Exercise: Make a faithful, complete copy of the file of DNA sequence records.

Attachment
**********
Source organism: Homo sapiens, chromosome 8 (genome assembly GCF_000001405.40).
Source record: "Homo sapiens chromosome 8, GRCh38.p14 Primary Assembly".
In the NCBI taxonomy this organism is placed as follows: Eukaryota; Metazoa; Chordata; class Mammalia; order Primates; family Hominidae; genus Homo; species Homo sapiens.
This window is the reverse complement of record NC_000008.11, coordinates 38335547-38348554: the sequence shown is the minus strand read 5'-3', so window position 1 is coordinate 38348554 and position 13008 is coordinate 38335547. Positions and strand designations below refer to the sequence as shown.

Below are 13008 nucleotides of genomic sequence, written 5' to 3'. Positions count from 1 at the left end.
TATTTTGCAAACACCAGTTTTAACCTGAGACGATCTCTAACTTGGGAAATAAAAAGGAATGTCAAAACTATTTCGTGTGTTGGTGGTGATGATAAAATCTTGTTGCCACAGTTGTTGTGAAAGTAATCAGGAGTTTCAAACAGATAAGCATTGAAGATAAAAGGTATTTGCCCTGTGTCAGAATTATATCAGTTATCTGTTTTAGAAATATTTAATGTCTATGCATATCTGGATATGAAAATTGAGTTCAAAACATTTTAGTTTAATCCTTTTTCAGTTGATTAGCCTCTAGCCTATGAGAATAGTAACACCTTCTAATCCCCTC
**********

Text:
Source organism: Homo sapiens, chromosome 8 (genome assembly GCF_000001405.40).
Source record: "Homo sapiens chromosome 8, GRCh38.p14 Primary Assembly".
In the NCBI taxonomy this organism is placed as follows: Eukaryota; Metazoa; Chordata; class Mammalia; order Primates; family Hominidae; genus Homo; species Homo sapiens.
This window is the reverse complement of record NC_000008.11, coordinates 38335547-38348554: the sequence shown is the minus strand read 5'-3', so window position 1 is coordinate 38348554 and position 13008 is coordinate 38335547. Positions and strand designations below refer to the sequence as shown.

Below are 13008 nucleotides of genomic sequence, written 5' to 3'. Positions count from 1 at the left end.
TATTTTGCAAACACCAGTTTTAACCTGAGACGATCTCTAACTTGGGAAATAAAAAGGAATGTCAAAACTATTTCGTGTGTTGGTGGTGATGATAAAATCTTGTTGCCACAGTTGTTGTGAAAGTAATCAGGAGTTTCAAACAGATAAGCATTGAAGATAAAAGGTATTTGCCCTGTGTCAGAATTATATCAGTTATCTGTTTTAGAAATATTTAATGTCTATGCATATCTGGATATGAAAATTGAGTTCAAAACATTTTAGTTTAATCCTTTTTCAGTTGATTAGCCTCTAGCCTATGAGAATAGTAACACCTTCTAATCCCCTC